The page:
If a woman experiences chronic stress late in her pregnancy, it can affect her fetus’s ability to absorb iron by up to 15%, according to a study by researchers at UW Medicine in Seattle.
In a study published in June in Scientific Reports, scientists from UW Medicine, Duke University, Germany and Argentina found that the iron needs of pregnant women in the second and third trimesters can be increased by eight, but iron absorption in fetuses could be reduced by up to 15% in women with chronic stress. The effects of iron deficiency are more noticeable in male fetuses, the investigators reported.
Given this, pregnant women should monitor their stress levels and try to reduce stress through relaxation techniques. If chronic stress persists, consider iron supplements and monitor their newborns’ iron levels during delivery, said Dr. Martin Frasch, one of the lead authors and Affiliate Assistant Professor of Obstetrics and gynecology at the University of Washington School of Medicine.
“We established the link between chronic stress during pregnancy and neonatal iron homeostasis,” Frasch said. “The effect is influenced by maternal age and socioeconomic status or education in many cases, but it highlights the importance of more equitable health care during pregnancy as a powerful way to improve the prenatal and postnatal brain development.
Simply taking prenatal vitamins may not help, he added.
“That may not make up for the deficit we see,” he said. “Almost half of mothers are iron deficient, as it is.”
Frasch clarified that fetuses are generally robust to moderate changes in maternal iron. “What we’re seeing here is that under conditions of chronic maternal stress, male fetuses are less robust at regulating their iron health than female fetuses – and we know this can impact their neurological development afterward. birth,” he said.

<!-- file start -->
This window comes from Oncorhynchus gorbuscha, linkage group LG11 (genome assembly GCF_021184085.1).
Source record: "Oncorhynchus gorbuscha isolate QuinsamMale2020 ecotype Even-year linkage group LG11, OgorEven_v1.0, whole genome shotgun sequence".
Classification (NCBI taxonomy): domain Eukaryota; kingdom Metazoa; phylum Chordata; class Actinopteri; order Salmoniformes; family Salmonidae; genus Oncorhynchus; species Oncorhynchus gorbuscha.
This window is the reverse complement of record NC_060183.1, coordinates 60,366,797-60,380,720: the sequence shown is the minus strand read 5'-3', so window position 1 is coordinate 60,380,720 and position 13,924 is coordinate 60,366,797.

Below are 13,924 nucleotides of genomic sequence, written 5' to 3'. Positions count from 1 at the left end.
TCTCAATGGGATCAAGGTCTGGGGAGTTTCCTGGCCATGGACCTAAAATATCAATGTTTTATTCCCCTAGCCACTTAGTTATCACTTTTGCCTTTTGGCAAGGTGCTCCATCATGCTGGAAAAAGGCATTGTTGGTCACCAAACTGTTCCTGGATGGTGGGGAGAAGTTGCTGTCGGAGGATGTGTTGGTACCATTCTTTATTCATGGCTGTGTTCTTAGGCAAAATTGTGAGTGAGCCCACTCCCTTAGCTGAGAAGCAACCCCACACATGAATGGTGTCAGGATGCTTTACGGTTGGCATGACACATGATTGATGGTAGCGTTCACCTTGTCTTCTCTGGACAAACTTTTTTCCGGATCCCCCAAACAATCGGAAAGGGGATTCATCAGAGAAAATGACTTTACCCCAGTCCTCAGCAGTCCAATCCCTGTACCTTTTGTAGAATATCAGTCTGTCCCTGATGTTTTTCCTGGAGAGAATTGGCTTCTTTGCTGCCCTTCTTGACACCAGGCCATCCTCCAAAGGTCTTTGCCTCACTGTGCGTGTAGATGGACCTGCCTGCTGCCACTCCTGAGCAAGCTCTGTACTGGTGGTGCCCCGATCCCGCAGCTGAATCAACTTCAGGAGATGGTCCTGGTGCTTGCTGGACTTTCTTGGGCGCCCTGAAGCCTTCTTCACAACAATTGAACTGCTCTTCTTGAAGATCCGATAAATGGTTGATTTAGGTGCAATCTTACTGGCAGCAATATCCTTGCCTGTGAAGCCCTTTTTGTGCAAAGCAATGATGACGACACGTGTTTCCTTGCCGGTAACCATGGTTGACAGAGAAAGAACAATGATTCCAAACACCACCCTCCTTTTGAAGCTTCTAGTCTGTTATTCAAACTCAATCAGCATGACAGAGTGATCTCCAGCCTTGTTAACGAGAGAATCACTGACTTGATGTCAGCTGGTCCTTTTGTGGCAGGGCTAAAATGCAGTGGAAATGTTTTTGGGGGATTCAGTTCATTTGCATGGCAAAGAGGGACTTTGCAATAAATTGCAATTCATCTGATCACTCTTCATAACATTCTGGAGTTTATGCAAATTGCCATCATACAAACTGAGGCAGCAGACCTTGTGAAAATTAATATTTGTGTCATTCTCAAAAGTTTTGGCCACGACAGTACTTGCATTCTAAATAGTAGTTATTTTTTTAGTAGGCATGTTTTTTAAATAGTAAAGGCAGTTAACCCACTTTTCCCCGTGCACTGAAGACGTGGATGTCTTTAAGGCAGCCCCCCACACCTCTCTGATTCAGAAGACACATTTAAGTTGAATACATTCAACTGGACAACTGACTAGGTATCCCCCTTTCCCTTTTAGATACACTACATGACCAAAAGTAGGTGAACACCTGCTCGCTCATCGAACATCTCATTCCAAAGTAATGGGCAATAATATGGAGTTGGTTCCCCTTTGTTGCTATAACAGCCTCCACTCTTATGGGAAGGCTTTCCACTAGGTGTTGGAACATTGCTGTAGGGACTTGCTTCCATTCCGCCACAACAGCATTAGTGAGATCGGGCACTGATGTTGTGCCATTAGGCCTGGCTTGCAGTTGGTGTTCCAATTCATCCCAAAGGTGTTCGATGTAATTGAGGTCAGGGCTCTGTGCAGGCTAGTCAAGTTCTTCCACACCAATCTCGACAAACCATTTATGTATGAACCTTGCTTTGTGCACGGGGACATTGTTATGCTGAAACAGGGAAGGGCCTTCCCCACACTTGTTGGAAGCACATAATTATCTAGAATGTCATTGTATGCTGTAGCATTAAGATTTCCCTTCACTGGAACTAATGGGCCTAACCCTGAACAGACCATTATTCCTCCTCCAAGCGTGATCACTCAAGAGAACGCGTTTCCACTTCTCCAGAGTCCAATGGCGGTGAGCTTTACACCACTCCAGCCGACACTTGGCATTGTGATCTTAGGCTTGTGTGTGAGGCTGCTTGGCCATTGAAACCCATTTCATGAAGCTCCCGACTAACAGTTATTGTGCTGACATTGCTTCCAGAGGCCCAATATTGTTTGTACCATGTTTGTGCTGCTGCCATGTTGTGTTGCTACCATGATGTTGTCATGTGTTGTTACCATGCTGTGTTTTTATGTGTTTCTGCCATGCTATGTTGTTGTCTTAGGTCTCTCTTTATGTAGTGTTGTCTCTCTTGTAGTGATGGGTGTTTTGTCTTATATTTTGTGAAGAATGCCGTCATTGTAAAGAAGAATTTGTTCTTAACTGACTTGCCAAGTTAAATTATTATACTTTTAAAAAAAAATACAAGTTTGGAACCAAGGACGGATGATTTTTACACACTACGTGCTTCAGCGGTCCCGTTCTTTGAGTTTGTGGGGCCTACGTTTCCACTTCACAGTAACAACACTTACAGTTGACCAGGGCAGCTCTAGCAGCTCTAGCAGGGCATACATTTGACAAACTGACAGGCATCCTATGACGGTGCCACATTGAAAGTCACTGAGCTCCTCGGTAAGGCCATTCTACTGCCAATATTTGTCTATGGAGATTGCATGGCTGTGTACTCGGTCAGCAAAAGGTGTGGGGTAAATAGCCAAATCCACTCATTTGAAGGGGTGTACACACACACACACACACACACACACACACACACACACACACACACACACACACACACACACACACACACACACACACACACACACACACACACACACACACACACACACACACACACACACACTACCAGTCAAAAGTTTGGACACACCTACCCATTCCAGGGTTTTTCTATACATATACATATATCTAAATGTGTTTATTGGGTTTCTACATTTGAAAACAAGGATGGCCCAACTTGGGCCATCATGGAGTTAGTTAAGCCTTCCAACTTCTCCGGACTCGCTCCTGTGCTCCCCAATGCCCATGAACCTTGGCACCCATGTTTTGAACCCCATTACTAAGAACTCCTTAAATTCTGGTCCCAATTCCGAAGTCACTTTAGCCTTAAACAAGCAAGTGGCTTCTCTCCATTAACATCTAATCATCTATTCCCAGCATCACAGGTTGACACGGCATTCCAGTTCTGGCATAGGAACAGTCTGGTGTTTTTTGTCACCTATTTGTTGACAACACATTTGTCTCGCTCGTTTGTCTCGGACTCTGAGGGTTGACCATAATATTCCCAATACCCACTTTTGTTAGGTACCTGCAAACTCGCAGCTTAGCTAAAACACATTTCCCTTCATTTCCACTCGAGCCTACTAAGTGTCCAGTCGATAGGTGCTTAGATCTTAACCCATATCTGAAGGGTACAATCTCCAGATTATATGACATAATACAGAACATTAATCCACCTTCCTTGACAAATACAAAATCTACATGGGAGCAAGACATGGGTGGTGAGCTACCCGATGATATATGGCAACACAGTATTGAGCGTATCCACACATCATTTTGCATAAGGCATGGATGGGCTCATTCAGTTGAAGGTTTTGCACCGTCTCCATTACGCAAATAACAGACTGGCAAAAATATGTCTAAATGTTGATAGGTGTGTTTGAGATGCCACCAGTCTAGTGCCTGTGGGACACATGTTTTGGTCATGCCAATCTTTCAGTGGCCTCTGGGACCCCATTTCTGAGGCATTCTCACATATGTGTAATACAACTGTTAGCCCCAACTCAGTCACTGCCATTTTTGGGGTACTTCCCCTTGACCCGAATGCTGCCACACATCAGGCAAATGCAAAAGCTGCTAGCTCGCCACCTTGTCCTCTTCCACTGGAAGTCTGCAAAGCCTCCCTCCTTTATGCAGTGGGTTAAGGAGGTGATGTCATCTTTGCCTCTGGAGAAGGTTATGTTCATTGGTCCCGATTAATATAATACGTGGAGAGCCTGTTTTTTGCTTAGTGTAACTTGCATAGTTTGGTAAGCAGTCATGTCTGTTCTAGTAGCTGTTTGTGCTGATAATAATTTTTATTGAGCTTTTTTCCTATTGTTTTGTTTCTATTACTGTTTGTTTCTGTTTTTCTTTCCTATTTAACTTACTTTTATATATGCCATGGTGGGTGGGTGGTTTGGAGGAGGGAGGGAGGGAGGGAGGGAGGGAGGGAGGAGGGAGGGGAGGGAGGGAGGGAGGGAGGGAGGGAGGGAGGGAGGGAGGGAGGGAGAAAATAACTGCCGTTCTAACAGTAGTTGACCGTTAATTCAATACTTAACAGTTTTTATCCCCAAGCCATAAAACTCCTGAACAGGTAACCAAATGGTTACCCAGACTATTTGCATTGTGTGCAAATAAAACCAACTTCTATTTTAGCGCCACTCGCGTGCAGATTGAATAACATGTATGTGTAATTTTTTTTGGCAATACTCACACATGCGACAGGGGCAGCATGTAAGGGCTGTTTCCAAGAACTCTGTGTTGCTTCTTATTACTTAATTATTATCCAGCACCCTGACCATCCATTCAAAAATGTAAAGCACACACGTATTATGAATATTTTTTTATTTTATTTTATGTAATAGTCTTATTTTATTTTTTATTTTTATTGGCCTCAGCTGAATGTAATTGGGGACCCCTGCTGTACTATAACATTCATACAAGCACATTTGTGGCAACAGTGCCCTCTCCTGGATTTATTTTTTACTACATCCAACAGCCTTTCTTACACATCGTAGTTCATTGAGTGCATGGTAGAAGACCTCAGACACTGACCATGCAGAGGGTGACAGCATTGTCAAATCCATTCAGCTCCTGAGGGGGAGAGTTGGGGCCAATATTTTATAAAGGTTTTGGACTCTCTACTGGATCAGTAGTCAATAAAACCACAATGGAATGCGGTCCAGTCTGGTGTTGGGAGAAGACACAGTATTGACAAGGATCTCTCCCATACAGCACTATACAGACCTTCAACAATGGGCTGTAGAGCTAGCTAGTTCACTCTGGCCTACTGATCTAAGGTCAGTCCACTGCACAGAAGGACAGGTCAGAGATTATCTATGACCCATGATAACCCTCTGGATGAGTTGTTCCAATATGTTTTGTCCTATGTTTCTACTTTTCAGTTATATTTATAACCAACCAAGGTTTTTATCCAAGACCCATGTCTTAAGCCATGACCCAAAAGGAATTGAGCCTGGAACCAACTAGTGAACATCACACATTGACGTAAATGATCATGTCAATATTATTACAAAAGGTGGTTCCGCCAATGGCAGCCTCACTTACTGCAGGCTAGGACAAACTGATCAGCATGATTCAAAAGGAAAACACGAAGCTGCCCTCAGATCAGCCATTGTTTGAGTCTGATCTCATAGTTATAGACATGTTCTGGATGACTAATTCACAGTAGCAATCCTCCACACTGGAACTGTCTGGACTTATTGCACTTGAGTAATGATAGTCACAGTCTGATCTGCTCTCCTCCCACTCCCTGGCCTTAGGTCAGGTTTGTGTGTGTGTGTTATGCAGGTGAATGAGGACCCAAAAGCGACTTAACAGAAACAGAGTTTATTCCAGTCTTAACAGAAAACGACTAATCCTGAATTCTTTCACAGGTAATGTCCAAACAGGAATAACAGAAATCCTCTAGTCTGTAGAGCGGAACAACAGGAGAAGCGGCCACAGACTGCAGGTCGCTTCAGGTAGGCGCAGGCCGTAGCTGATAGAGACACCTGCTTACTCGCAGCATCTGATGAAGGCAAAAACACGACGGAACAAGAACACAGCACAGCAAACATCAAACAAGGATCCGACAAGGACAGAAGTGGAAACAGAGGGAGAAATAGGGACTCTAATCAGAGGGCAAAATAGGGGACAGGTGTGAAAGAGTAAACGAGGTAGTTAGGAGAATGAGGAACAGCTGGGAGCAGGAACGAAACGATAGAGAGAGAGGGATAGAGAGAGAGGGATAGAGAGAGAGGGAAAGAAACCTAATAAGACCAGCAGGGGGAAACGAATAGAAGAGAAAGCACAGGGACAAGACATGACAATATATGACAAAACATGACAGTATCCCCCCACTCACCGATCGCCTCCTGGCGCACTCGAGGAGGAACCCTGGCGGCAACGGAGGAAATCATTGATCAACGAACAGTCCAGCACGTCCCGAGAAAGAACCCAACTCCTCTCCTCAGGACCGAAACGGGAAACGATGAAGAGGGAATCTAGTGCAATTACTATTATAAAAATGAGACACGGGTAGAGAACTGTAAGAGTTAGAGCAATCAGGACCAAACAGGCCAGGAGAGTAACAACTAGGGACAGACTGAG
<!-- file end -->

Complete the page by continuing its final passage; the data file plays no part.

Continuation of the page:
The study followed 164 pregnant women in Germany who were identified as either stressed or unstressed. The fetal iron absorption of these women was compared with that of a control group. Fetal cord blood iron parameters of 107 patients were measured at birth.
The average pregnant woman needs about 30 mg of elemental iron daily to meet the new demands for additional blood volume, the developing placenta, and the growing fetus. Most prenatal vitamin combinations contain this much iron, nearly double the amount needed for a woman who is not pregnant.
Studies have previously reported that up to half of pregnant women in developed countries suffer from iron deficiencies, which in turn can lead to low birth weight or affect the neurological development of the fetus. Stress has long been known to affect fetal brain development, Frasch said. Fetal stress has been linked to later neuropsychiatric disorders such as ADHD and autism and neurodegenerative disorders such as Parkinson’s disease and Alzheimer’s disease, he added.
Frasch was a corresponding author on another study, published in January, which reported that tracking a pregnant woman’s stress through a wearable device or regular checkups could prevent developmental delays in the child after birth.
Frasch said the next study, which will begin this summer by the same research group, will examine ways to combat stress in mothers through the use of yoga, meditation and other relaxation techniques.